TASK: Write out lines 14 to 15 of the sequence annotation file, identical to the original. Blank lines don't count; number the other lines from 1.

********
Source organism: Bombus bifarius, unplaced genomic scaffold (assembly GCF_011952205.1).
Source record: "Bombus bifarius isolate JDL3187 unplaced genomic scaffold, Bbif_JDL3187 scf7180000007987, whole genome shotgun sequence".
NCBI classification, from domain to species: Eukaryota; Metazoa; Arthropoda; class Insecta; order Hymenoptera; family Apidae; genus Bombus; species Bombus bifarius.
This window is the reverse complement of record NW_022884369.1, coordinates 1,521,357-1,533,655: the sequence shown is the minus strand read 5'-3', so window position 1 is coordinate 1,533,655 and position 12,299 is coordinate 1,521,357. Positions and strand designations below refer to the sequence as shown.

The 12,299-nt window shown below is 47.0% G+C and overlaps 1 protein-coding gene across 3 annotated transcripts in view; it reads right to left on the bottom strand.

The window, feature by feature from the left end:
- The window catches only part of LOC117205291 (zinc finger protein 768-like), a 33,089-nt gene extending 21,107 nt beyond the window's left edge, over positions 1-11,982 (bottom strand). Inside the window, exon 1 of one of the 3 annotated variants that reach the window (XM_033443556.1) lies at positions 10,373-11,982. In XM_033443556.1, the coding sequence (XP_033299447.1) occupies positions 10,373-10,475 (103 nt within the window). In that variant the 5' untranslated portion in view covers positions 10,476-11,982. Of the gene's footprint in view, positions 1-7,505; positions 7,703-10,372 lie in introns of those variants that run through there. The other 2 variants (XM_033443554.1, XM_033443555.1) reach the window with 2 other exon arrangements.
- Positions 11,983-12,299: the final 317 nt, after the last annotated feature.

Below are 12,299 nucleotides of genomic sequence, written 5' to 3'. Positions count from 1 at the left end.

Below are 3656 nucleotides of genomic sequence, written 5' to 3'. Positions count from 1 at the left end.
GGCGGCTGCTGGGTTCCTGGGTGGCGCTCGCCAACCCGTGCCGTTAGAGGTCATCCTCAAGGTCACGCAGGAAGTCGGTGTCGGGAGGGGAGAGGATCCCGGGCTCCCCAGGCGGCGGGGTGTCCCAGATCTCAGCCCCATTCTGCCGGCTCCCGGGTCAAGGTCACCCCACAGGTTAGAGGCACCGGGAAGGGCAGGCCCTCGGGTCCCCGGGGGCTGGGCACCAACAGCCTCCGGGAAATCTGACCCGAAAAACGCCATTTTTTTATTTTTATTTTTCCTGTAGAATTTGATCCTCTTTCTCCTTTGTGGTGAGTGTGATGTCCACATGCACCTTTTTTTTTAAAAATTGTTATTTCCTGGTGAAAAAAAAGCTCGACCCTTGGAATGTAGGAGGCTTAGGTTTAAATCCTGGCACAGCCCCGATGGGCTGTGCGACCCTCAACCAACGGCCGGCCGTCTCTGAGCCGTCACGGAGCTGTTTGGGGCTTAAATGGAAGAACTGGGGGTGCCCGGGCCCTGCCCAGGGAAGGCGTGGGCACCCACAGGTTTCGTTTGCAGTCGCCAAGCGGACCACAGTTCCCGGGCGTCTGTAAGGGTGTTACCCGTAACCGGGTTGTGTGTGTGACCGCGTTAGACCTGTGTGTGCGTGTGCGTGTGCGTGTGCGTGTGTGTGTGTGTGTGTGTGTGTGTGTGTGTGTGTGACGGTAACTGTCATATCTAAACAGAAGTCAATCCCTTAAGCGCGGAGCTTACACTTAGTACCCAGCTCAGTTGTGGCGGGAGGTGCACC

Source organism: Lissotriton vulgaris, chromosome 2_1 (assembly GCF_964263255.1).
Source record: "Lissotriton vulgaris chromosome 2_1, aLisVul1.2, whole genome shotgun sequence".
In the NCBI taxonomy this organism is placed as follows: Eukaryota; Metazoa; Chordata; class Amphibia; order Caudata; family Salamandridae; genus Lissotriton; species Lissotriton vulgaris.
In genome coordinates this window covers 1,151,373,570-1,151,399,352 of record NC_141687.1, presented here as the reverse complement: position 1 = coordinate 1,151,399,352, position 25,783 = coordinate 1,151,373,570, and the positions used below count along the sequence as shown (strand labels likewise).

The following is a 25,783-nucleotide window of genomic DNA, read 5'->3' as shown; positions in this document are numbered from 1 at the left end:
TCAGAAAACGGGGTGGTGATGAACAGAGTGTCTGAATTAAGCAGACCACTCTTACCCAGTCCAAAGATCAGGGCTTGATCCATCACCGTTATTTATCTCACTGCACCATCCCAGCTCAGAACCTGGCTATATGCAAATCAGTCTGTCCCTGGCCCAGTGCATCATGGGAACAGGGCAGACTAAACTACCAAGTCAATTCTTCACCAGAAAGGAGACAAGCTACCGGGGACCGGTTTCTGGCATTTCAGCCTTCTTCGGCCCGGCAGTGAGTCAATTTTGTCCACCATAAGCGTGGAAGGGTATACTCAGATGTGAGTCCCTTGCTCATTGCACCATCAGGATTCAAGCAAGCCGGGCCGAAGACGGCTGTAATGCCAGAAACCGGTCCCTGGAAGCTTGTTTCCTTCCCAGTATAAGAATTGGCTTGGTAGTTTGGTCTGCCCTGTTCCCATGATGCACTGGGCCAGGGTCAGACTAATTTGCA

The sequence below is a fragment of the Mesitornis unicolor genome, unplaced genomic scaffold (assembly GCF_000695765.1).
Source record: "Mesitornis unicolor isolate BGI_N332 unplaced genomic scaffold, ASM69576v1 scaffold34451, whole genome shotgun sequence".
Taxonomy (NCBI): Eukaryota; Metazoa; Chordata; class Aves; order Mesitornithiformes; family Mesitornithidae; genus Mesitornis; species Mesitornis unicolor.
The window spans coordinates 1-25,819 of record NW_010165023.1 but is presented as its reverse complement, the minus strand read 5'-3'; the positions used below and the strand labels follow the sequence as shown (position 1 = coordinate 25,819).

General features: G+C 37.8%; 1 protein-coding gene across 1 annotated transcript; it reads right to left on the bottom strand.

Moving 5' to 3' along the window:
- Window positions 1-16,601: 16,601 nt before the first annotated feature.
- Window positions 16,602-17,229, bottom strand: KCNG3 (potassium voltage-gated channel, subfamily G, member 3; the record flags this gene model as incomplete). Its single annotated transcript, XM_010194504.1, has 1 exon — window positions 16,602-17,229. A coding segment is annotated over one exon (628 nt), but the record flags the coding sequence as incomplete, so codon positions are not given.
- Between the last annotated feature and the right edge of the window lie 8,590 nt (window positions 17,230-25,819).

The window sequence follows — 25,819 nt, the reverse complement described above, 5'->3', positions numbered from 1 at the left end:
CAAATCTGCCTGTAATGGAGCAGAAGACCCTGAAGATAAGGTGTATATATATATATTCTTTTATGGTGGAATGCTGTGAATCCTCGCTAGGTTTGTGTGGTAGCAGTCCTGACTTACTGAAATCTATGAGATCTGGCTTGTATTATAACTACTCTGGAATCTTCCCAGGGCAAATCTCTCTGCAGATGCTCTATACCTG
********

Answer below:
In the NCBI taxonomy this organism is placed as follows: Eukaryota; Metazoa; Chordata; class Amphibia; order Caudata; family Salamandridae; genus Lissotriton; species Lissotriton vulgaris.
In genome coordinates this window covers 1,151,373,570-1,151,399,352 of record NC_141687.1, presented here as the reverse complement: position 1 = coordinate 1,151,399,352, position 25,783 = coordinate 1,151,373,570, and the positions used below count along the sequence as shown (strand labels likewise).